Wednesday, October 14, 2015

Flowers and Fruit in October

 The michaelmas daisies are in bloom all over the garden.  The bees love them, although, I did not catch any bees on this bunch of flowers.
 I zoomed in on these cyclamen blossoms to make a selective focus on the flower in the middle of the circle of blooms. 
 this is more of the cyclamens.  I know that I planted a bulb or two here in the woodland, some years ago.  But they seem to be spreading nicely.  I also see some coming up in the back woodland area and one is now in bloom.  Very pretty for ground cover in the woodland. 
 This photo is from the 5th of October.  We have had an abundant crop of figs this year.  Although we were away during most of the summer and part of September, the fig tree seemed to get enough water to produce this 65 figs and there are still lots on the tree that are ripening.  The leaves are turning yellow and falling off, but as long as we get sunshine the fruit keeps on ripening.  The squirrel has been eating a few and leaving half eaten fruit behind. 
 I found this welsh poppy from some time ago and processed it for upload to a new community on Megashot.  These lovely little poppies self seed in the woodland and now in the moss garden also.  They are not in bloom now.
The david with Irish heather and michaelmas daisies in front and smoke bush in its autumn dress in the back.

We have been having some spectacular Autumn weather.  I cut back the buddlia bush today, so that I could get a photo of the mock orange shrub (Philadelphus) that is in full bloom now with a heady fragrance.  The woodland area seems to suit this plant very well.  In looking up the plant I find that it blooms in early spring and is deciduous.  Well, I do believe mine is ever green, and it certainly is in full bloom right now.  So my mock orange might be Philadelphus mexicanus 'Double Flowering' (Evergreen Double Flowering Mock Orange), but it is not double. I found this bit of information helpful:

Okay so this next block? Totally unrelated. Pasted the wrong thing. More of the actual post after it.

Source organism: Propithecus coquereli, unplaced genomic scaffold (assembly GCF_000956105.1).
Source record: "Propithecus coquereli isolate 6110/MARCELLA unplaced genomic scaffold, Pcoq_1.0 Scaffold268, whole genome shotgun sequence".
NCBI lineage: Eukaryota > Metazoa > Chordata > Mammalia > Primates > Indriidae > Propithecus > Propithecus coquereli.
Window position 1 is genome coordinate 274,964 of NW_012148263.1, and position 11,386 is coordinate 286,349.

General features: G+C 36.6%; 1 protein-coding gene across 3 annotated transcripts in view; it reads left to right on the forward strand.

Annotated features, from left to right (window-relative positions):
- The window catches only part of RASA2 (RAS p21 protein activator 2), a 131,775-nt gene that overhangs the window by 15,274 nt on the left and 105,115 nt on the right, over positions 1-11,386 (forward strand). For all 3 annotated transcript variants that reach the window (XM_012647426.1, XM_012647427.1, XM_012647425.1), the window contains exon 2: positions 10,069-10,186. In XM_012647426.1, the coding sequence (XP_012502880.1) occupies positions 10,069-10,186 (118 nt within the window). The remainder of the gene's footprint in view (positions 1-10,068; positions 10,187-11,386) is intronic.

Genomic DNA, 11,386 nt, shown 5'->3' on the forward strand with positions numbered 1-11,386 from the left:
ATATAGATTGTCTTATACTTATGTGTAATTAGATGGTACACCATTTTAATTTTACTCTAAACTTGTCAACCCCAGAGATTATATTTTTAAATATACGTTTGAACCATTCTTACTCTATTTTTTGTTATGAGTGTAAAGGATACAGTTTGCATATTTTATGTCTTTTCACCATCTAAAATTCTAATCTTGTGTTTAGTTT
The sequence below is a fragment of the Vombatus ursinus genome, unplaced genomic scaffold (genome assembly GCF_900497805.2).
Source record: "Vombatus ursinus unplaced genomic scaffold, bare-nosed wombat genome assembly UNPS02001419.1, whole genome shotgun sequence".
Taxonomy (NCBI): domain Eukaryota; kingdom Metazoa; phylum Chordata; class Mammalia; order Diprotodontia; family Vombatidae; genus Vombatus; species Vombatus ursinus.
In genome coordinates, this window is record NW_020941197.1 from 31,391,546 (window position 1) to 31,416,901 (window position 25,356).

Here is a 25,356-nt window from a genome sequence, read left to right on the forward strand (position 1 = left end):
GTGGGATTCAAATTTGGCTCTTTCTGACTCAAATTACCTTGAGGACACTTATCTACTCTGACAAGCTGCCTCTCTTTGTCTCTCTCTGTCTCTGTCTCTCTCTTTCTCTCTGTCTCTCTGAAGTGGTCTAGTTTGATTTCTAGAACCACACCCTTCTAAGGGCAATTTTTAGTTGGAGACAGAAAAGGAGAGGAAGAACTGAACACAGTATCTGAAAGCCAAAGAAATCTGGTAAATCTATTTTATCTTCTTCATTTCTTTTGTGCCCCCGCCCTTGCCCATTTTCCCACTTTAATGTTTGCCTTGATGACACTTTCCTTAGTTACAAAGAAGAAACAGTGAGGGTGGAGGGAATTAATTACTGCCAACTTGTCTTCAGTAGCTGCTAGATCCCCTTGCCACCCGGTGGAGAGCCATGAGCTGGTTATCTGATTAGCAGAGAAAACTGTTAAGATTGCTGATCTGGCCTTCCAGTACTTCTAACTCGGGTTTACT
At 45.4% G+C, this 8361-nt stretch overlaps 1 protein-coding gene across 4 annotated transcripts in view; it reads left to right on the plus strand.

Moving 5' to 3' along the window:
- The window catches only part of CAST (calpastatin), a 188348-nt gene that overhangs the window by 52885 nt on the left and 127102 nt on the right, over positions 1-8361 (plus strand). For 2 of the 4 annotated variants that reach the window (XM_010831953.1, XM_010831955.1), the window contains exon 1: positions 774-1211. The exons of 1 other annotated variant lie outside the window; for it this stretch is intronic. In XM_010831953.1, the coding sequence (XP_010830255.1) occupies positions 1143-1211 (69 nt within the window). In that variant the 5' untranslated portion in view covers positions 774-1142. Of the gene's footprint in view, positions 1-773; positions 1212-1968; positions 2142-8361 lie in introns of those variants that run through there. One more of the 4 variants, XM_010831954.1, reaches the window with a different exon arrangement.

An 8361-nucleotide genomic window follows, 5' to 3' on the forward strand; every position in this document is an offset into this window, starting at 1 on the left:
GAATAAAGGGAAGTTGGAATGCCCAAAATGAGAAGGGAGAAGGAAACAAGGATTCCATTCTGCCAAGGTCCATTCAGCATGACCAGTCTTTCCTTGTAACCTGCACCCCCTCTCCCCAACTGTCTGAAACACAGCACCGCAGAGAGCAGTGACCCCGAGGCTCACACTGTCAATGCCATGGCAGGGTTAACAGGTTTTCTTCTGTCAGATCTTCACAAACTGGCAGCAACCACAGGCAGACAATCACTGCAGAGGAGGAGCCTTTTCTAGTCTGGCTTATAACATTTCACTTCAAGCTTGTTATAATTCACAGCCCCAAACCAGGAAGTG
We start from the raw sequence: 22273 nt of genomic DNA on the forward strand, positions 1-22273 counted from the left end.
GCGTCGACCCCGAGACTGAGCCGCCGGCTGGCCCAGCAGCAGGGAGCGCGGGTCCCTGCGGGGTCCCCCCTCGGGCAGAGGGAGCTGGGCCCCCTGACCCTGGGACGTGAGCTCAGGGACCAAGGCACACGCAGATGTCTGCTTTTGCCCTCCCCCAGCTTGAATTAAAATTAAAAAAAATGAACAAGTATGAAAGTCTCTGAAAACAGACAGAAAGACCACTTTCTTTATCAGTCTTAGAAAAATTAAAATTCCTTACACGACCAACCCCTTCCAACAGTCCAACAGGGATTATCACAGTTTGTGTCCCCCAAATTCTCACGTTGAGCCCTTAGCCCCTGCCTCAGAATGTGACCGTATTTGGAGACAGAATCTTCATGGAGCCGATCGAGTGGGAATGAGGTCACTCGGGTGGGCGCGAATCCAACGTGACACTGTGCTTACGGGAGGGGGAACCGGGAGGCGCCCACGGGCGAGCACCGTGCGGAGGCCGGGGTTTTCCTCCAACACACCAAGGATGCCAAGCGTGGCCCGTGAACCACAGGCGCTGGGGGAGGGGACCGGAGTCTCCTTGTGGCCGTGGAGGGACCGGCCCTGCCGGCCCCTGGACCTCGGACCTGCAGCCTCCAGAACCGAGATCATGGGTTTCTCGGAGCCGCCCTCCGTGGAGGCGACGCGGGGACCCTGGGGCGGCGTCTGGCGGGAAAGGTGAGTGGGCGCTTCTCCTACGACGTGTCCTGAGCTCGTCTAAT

" This is a climbing evergreen shrub that can clamber to 15-20 feet. If used as a groundcover the shrub will reach 3-5 feet tall and spread 15 feet. Very fragrant (they smell like Tuberose!) creamy double white flowers bloom in the late spring to summer and sometimes again in the fall. Plant in sun or part shade with regular watering in a relatively well-drained soil. It is hardy to at least 22° F. We long grew the single white Philadelphus mexicanus but this double white flowering form came to us in 1993 from the grassman John Greenlee. It had been planted in his Pomona garden by the late Dennis Shaw, an amazing landscape designer who worked at Marshall Olbrich and Lester Hawkins' legendary Western Hills Nursery. We have retained the descriptive name 'Double Flowering' for this plant but note that it is likely the same as the plant that we have more recently seen being offered as Philadelphus mexicanus 'Flore Plena'. Philadelphus mexicanus grows in the wild in Central and Southern Mexico and Guatemala. Long placed in the family Saxifragaceae, the genus is now considered to be in the Hydrangeaceae. The name Philadelphus was given to the genus in 1735 by Linneas in honour of Ptolemy Philadelphusm King of Egypt from 283 to 247 BC who was a patron of literature, science and art.  This description is based on our research and the observations we have made of this plant as it grows in containers at our nursery, in our own garden and in other gardens. We also appreciate receiving feedback of any kind from those who have additional information about this plant, particularly if they disagree with what we have written or if they have additional cultural tips that would aid others in growing Philadelphus mexicanus 'Dbl Flowering'."
photos to follow.

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